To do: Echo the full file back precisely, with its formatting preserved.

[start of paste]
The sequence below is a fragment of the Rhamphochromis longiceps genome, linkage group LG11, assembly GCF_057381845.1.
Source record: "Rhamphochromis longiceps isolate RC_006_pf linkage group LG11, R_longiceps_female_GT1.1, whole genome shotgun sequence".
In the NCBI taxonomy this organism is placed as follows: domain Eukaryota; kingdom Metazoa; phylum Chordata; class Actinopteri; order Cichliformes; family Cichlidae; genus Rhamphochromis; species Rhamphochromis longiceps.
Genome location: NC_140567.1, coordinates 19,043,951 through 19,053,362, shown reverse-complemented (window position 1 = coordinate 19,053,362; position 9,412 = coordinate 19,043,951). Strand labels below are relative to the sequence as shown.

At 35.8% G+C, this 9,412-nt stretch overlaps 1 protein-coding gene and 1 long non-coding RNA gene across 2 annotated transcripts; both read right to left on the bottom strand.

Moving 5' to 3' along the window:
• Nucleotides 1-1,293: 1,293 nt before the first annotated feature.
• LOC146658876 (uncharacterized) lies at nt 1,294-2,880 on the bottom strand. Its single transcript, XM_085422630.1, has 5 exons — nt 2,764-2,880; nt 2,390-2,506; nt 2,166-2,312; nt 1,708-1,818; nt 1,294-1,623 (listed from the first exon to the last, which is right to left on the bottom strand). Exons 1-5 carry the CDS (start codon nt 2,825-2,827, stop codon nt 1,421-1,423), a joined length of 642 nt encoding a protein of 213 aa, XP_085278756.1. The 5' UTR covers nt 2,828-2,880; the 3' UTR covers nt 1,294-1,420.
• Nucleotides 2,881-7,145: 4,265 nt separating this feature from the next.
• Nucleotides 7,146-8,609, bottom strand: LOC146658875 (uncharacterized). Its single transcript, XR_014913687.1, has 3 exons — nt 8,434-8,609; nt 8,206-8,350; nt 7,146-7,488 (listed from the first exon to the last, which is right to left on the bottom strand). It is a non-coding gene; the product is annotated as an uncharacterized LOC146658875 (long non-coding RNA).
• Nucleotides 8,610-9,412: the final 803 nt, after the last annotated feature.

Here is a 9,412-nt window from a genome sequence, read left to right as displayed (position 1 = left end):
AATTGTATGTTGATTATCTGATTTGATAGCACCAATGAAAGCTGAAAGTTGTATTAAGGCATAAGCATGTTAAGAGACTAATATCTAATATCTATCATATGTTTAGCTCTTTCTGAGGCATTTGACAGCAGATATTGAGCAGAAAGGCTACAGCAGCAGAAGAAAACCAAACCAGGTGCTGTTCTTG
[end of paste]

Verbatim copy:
The sequence below is a fragment of the Rhamphochromis longiceps genome, linkage group LG11, assembly GCF_057381845.1.
Source record: "Rhamphochromis longiceps isolate RC_006_pf linkage group LG11, R_longiceps_female_GT1.1, whole genome shotgun sequence".
In the NCBI taxonomy this organism is placed as follows: domain Eukaryota; kingdom Metazoa; phylum Chordata; class Actinopteri; order Cichliformes; family Cichlidae; genus Rhamphochromis; species Rhamphochromis longiceps.
Genome location: NC_140567.1, coordinates 19,043,951 through 19,053,362, shown reverse-complemented (window position 1 = coordinate 19,053,362; position 9,412 = coordinate 19,043,951). Strand labels below are relative to the sequence as shown.

At 35.8% G+C, this 9,412-nt stretch overlaps 1 protein-coding gene and 1 long non-coding RNA gene across 2 annotated transcripts; both read right to left on the bottom strand.

Moving 5' to 3' along the window:
• Nucleotides 1-1,293: 1,293 nt before the first annotated feature.
• LOC146658876 (uncharacterized) lies at nt 1,294-2,880 on the bottom strand. Its single transcript, XM_085422630.1, has 5 exons — nt 2,764-2,880; nt 2,390-2,506; nt 2,166-2,312; nt 1,708-1,818; nt 1,294-1,623 (listed from the first exon to the last, which is right to left on the bottom strand). Exons 1-5 carry the CDS (start codon nt 2,825-2,827, stop codon nt 1,421-1,423), a joined length of 642 nt encoding a protein of 213 aa, XP_085278756.1. The 5' UTR covers nt 2,828-2,880; the 3' UTR covers nt 1,294-1,420.
• Nucleotides 2,881-7,145: 4,265 nt separating this feature from the next.
• Nucleotides 7,146-8,609, bottom strand: LOC146658875 (uncharacterized). Its single transcript, XR_014913687.1, has 3 exons — nt 8,434-8,609; nt 8,206-8,350; nt 7,146-7,488 (listed from the first exon to the last, which is right to left on the bottom strand). It is a non-coding gene; the product is annotated as an uncharacterized LOC146658875 (long non-coding RNA).
• Nucleotides 8,610-9,412: the final 803 nt, after the last annotated feature.

Here is a 9,412-nt window from a genome sequence, read left to right as displayed (position 1 = left end):
AATTGTATGTTGATTATCTGATTTGATAGCACCAATGAAAGCTGAAAGTTGTATTAAGGCATAAGCATGTTAAGAGACTAATATCTAATATCTATCATATGTTTAGCTCTTTCTGAGGCATTTGACAGCAGATATTGAGCAGAAAGGCTACAGCAGCAGAAGAAAACCAAACCAGGTGCTGTTCTTG